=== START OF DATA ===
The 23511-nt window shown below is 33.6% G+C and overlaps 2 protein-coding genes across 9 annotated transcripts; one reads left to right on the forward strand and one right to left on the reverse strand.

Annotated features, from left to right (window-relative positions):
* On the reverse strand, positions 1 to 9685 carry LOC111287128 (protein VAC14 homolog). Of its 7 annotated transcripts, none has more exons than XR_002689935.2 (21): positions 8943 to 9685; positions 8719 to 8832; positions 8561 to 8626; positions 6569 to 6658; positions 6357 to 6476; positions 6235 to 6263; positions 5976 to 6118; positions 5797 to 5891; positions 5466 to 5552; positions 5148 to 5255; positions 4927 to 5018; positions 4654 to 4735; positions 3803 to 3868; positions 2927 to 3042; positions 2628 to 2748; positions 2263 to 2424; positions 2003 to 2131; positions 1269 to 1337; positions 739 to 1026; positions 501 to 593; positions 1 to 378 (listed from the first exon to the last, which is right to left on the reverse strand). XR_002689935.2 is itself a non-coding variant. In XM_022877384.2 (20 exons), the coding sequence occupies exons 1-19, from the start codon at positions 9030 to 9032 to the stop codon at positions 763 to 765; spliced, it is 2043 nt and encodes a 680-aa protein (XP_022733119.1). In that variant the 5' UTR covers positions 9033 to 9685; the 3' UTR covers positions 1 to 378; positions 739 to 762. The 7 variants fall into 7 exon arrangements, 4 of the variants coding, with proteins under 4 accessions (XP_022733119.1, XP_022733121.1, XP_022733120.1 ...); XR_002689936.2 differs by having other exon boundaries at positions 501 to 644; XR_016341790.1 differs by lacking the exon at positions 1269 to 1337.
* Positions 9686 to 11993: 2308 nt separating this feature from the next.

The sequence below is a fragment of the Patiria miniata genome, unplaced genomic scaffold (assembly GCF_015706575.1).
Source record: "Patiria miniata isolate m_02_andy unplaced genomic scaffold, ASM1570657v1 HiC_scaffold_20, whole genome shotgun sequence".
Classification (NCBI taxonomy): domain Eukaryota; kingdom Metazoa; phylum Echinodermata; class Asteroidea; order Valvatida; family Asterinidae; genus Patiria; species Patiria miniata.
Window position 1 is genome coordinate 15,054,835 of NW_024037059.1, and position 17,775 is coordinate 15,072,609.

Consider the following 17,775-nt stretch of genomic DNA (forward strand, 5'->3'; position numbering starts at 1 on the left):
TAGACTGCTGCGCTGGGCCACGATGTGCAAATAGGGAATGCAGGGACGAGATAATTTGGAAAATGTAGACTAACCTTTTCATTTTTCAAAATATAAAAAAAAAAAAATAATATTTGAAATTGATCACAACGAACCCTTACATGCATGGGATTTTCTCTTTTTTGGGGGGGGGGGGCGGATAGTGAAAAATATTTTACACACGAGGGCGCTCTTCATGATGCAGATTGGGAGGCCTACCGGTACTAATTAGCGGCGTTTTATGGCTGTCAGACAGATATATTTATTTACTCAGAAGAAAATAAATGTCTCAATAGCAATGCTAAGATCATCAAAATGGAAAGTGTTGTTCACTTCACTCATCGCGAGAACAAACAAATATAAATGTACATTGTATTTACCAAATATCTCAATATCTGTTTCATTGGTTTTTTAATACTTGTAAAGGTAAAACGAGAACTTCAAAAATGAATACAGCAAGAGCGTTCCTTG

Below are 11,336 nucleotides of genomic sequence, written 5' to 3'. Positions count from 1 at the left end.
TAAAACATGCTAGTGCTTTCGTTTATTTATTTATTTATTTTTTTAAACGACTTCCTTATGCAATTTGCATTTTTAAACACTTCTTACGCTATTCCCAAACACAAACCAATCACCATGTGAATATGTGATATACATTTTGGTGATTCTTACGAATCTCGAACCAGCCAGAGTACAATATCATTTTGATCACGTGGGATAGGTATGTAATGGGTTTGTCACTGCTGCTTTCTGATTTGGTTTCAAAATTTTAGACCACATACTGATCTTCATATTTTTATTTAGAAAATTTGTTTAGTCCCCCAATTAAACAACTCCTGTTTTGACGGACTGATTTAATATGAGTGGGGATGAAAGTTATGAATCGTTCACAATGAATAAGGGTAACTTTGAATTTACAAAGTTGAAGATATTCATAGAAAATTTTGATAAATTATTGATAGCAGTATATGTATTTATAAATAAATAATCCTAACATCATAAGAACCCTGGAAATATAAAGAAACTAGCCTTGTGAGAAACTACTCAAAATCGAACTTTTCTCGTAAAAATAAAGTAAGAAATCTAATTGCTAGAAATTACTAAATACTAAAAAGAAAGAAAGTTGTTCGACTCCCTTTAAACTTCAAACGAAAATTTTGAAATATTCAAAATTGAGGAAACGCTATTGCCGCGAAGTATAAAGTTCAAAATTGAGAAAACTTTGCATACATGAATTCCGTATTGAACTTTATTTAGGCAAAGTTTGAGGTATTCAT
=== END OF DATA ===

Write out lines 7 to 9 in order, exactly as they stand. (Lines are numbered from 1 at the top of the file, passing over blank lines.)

Classification (NCBI taxonomy): domain Eukaryota; kingdom Metazoa; phylum Echinodermata; class Asteroidea; order Valvatida; family Asterinidae; genus Patiria; species Patiria miniata.
Window position 1 is genome coordinate 15,054,835 of NW_024037059.1, and position 17,775 is coordinate 15,072,609.

Consider the following 17,775-nt stretch of genomic DNA (forward strand, 5'->3'; position numbering starts at 1 on the left):